Fatigue

Don't drive tired

Studies have shown that drivers don’t fall asleep without warning. Drivers who fall asleep at the wheel have often tried to fight off drowsiness by opening a window, or by turning up the radio. This doesn't work for long.

The facts

  • Research suggests that almost 20% of accidents on major roads are sleep-related
  • Sleep-related accidents are more likely than others to result in a fatality or serious injury
  • Peak times for accidents are in the early hours and after lunch
  • About 40% of sleep-related accidents involve commercial vehicles
  • Men under 30 have the highest risk of falling asleep at the wheel

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THINK! Advice



Plan your journey to include a 15-minute break every two hours.


Don't start a long trip if you're already tired.


Remember the risks if you have to get up unusually early to start a long drive.


Try to avoid long trips between midnight and 6am when you're likely to feel sleepy anyway.


If you start to feel sleepy, find a safe place to stop - not the hardshoulder of a motorway. Drink two cups of coffee or a high-caffeine drink and have a rest for 10 to 15 minutes to allow time for the caffeine to kick in.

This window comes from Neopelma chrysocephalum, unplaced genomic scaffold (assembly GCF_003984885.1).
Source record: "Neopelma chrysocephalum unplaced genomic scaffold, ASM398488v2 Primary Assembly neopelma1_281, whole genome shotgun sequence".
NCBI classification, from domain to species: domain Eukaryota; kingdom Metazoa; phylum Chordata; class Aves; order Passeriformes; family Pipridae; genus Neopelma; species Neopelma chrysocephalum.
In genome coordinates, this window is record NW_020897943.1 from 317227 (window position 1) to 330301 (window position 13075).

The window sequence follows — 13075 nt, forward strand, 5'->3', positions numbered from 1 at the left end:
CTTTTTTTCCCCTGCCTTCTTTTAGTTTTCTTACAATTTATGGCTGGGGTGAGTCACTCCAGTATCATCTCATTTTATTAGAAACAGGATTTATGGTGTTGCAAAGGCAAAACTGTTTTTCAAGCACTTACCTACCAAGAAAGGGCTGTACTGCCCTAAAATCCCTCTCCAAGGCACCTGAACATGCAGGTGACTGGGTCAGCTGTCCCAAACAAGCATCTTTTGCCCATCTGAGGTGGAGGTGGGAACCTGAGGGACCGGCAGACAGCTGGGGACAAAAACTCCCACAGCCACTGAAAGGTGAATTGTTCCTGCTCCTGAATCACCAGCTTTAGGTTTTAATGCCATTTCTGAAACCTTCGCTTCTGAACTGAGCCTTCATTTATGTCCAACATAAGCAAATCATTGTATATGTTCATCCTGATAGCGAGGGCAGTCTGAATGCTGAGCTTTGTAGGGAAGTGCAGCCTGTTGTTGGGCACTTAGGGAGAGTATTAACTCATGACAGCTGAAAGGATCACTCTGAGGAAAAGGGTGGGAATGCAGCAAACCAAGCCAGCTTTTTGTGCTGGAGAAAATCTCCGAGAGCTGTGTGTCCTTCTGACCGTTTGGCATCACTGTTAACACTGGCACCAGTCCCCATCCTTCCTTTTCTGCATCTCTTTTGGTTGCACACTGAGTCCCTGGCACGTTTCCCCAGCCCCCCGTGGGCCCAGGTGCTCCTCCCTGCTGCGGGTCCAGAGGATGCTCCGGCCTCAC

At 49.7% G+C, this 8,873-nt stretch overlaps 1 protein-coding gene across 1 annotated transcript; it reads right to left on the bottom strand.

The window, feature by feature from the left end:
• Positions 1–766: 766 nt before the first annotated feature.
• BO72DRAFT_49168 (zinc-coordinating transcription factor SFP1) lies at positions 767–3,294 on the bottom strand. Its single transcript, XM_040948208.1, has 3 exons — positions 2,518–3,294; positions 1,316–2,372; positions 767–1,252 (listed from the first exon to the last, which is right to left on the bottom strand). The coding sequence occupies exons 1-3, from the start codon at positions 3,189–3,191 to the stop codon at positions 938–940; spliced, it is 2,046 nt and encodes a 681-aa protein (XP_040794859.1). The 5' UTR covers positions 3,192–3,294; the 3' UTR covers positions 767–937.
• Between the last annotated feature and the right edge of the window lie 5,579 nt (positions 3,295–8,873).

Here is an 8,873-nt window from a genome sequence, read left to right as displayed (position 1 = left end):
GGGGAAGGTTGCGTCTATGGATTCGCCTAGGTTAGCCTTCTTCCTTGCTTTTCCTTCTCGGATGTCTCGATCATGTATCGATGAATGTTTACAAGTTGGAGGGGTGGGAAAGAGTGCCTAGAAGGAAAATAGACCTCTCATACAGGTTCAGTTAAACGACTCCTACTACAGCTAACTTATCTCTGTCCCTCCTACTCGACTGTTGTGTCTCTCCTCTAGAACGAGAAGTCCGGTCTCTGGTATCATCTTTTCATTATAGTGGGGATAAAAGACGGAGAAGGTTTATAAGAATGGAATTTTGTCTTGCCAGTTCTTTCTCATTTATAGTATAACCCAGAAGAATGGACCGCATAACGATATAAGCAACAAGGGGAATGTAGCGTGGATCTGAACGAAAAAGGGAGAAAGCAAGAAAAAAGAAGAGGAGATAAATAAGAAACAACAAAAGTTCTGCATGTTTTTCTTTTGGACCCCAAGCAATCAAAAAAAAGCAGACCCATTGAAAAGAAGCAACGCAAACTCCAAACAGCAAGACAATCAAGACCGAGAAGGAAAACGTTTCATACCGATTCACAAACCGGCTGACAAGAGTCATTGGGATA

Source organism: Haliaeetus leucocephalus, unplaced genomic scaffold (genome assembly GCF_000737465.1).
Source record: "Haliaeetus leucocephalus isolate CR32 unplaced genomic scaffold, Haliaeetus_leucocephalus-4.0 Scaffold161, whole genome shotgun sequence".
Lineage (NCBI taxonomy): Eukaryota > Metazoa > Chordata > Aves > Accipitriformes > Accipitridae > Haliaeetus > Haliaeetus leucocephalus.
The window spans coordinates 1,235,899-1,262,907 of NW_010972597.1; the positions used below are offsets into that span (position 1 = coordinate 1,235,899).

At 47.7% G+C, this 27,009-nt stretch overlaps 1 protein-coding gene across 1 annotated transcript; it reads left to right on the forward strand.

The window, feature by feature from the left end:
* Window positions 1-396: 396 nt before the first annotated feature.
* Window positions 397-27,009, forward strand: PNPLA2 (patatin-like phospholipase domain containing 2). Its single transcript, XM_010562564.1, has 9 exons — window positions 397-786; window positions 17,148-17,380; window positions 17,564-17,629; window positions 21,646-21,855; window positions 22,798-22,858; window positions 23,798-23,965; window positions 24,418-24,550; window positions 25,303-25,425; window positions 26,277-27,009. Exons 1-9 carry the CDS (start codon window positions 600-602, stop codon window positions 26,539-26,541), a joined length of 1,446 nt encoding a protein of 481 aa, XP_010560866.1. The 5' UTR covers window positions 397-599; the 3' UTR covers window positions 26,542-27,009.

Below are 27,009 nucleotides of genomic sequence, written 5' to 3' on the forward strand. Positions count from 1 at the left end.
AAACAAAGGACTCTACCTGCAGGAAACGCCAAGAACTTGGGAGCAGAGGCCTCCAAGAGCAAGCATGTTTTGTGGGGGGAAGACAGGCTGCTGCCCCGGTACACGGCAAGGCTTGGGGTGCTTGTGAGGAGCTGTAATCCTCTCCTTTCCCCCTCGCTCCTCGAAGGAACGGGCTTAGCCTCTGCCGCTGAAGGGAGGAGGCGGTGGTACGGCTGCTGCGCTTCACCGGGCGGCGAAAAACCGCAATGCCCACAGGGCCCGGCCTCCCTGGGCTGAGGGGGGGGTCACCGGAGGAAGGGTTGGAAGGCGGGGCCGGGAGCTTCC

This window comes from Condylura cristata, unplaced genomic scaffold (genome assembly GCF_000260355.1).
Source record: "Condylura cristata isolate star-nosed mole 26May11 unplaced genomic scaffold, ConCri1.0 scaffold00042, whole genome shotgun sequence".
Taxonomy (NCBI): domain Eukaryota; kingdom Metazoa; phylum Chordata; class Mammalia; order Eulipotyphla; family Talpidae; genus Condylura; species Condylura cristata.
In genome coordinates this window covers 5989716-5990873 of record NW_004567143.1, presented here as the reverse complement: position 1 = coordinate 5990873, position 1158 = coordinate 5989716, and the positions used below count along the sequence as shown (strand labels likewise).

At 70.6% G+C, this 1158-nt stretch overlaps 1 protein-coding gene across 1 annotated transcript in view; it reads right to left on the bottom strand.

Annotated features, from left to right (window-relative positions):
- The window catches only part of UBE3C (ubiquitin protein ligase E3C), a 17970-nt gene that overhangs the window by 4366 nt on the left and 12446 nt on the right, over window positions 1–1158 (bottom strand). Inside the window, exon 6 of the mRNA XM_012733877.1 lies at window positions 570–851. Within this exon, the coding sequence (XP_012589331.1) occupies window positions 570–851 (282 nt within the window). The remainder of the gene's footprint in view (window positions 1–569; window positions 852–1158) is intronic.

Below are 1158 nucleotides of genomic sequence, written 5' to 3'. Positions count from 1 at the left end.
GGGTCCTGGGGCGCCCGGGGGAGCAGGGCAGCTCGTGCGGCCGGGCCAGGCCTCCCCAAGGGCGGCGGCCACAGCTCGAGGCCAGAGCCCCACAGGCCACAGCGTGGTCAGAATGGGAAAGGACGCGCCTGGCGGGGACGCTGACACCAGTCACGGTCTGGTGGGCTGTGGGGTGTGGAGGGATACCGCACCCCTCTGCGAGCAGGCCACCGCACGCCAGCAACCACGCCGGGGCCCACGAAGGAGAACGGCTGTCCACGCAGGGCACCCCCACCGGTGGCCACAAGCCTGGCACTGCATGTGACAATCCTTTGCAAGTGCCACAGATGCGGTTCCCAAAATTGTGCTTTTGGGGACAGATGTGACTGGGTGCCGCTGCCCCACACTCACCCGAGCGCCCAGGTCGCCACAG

Remember, the only real cure for sleepiness is proper sleep. A caffeine drink or a nap is a short-term solution that will only allow you to keep driving for a short time.

Watch Don't Drive Tired video

WATCH: THINK! video to find how to avoid driving tired

DOWNLOAD: Print off campaign resources

Related sites

The Driving For Better Business website raises awareness of work-related road safety for business

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THINK! Education

THINK! Resource Centre

THINK! road safety education resources organised into lesson packs by age and key stage: